By Jim Bishop.
1994 was a year of big changes and surprises for me. I was starting to be aware that there were other people in San Diego who shared my passion for gardening and plants, however, I knew very few of them. My backyard looked great, but almost no one other than me saw it. My father astutely noted that I wasn't going to make many friends gardening alone in the backyard. So I set out to find my fellow obsessive compulsive garden and plant enthusiasts. Several years earlier I had joined the Rainbow Cyclists bike group and had made several new friends and biked many remote places in San Diego. So, when I heard of a new garden group called Rakes and Blades I quickly joined up.
Rakes and Blades was a group of gay men and their friends that met one Sunday a month usually in a member's garden. It was here I met some colorful individuals and avid gardeners. At first I was intimidated by the Latin plant names they used and their insistence that we all learned them. I did learn a lot of Latin names, but I also learned that there many people like me that had a somewhat limited capacity for learning words that they only heard once or twice. It seems to me that the visual, speaking and written word parts of my brain are not well connected. I can learn a plant name from reading a plant tag or article, but have no idea that it is the same name when I hear someone speak it.
Rakes and Blades seemed to run the gamut of gardeners and garden types. There were collectors that grew bromeliads, cactus, roses or some other plant specialty. There were gardens of plants that were started by free cuttings, well maintained gardens, gardens with chickens, and gardens that seemed to have no maintenance at all. At one of the latter gardens with broken pots, unplanted plants, waist-high weeds, piles of junk and several broken down trailers the owners described their style as eclectic. However, someone in the crowd commented that it was better described as "Sanford and Son" (reminiscent of the 70's TV show).
We visited remote gardens tucked away in the back areas of the county where the owners had created their own personal paradise. There were urban gardens full of tropical and exotic plants. All seemed impossibly creative and highly reflective of the owners’ personal interests and tastes. Patrick Anderson hosted us in his then fairly new Fallbrook garden. The now famous succulent garden was still a citrus orchard, but you could already see his influence in the exotic and unusual plant choices. However, I recall him saying that he would never plant a prickly cactus in his garden. Tastes change, people change.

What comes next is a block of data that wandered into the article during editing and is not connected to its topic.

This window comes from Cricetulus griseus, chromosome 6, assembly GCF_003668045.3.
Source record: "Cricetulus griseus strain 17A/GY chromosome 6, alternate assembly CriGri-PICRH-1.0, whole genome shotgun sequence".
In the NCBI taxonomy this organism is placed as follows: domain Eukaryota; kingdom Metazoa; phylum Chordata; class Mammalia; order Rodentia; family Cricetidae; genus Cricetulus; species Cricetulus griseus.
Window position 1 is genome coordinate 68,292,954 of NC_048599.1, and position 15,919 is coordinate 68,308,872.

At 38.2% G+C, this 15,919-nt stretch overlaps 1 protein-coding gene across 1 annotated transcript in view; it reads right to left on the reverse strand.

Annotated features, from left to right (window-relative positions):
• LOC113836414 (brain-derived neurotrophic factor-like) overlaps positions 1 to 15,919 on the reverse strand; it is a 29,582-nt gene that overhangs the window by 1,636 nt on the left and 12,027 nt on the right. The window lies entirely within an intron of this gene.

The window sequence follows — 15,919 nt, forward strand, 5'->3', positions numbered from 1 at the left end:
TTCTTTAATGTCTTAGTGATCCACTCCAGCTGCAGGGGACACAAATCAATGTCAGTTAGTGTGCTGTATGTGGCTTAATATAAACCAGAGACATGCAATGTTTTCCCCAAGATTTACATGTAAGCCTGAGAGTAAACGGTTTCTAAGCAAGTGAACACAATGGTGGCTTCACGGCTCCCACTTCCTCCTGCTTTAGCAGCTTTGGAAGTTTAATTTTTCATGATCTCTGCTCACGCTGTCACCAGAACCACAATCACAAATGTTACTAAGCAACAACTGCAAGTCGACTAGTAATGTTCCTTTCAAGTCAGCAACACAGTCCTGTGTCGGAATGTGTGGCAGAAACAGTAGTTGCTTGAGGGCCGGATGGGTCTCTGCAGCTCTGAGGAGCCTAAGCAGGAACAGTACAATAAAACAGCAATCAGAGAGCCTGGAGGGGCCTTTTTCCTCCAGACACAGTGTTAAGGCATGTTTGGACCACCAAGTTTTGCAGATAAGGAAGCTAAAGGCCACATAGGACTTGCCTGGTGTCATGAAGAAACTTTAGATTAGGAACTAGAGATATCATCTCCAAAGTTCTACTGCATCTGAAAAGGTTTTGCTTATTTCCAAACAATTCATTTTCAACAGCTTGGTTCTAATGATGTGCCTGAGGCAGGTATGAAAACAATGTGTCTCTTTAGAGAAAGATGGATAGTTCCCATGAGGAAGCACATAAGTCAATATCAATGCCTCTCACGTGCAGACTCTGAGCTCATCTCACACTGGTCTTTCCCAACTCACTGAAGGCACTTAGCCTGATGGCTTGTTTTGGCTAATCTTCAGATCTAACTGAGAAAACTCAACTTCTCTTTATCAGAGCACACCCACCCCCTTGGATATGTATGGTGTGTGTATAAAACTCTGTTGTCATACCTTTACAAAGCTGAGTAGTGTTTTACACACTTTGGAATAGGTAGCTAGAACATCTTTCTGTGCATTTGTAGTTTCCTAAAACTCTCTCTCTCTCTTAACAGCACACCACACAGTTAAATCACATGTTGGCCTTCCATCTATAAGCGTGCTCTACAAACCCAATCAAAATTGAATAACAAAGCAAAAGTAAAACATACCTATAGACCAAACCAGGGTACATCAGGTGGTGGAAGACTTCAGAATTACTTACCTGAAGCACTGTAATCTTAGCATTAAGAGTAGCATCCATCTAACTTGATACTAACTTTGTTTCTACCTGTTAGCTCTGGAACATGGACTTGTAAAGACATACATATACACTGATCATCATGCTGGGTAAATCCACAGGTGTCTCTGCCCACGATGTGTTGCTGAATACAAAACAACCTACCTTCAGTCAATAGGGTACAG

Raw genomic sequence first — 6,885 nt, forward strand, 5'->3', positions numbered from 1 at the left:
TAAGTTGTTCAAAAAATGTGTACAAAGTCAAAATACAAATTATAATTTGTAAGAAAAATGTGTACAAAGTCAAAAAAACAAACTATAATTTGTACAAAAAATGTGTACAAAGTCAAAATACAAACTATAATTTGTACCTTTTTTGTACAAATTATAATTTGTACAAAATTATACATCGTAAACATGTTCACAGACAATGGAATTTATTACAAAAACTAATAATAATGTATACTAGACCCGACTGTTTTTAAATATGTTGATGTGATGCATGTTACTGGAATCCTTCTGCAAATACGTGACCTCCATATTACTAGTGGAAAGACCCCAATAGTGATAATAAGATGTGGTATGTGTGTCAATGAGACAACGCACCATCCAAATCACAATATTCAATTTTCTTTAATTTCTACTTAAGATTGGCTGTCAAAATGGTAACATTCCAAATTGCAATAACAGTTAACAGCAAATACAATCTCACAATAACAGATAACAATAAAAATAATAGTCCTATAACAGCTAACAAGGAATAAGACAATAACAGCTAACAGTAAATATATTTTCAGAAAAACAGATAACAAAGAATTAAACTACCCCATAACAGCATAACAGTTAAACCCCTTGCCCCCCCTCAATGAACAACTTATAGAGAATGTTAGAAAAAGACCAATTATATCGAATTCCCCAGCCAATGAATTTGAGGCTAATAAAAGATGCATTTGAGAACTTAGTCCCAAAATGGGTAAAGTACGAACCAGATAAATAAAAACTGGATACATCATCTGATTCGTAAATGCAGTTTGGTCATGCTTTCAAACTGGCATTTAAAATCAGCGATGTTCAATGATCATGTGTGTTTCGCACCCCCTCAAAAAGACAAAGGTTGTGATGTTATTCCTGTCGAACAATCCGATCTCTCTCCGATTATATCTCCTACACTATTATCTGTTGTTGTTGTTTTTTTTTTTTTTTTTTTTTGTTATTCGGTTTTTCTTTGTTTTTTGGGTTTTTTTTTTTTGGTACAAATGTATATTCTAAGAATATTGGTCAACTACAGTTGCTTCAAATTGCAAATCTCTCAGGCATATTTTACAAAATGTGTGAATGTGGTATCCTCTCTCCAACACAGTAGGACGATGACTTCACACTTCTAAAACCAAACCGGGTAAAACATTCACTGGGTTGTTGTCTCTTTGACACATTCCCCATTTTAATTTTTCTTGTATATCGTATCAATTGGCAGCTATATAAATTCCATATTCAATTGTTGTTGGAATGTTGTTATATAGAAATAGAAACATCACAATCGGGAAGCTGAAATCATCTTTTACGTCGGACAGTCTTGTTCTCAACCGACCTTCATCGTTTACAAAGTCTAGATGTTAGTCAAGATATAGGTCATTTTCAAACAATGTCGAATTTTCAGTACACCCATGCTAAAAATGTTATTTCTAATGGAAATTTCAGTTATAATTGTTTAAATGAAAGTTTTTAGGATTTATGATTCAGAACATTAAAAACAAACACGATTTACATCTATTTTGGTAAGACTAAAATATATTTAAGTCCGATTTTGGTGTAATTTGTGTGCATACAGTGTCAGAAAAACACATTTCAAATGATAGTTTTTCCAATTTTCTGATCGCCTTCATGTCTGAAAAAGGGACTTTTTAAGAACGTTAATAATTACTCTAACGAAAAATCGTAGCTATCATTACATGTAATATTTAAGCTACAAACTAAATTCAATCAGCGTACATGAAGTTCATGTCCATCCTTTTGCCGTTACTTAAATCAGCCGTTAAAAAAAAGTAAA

I also met the always entertaining Frank Mitzel; Laurie Connable, who at the time had a huge flower garden in Poway; Phil Favel, owner of an Elfin Forest garden with giant Aloe dichotomas; Tom Carruth, now curator of the roses at the Huntington; and the creative and artistic plant enthusiast, Alan Richards.
I was fortunate and a little afraid to host a Rakes and Blades meeting at my own garden in Encinitas. I grew a lot more flowering plants than most the others in the club, but luckily it was a spring day and everything was in bloom. The kind words and praise from everyone that attended provided inspiration to want to do even more.
In February of 1994, I was stung by a bee while bike riding and somehow locked up my front wheel and plunged head first into the pavement on Carmel Valley Road. Among the injuries, most of my front teeth were chipped or cracked and one was knocked out. Several months later, I got much better-looking veneers and caps. That summer after a Rakes and Blades meeting I went to the beach and my car was stolen. It was found several weeks later and the stereo, my garden hat, and free plants from the meeting were gone...but oddly my checkbook and house keys were left behind.
In late August there was a Rakes and Blades meeting at Alan Richard's garden. Later in the day he was hosting a garden party to celebrate his mostly completed garden. It was a very hot and humid day and I puttered around in my garden so long that I missed the meeting. However, I did make it to the garden party. Alan's house and garden looked like something out of magazine. He had a brightly colored rectangular koi pond at an angle across the back patio. From there paths led down into the garden. A group of 3 handsome men arrived and were paying a bit too much attention to me. Still a bit shy about my new teeth, I headed down into the garden to escape and ended up weeding crabgrass out of the cactus garden. When I returned to the house with cuts and scratches, one of the 3 in a navy blue tank top struck up a conversation with me. His name was Scott Borden.
Photo: Scott Borden and his niece Kate at Mother's Day in Encinitas Garden
To be continued…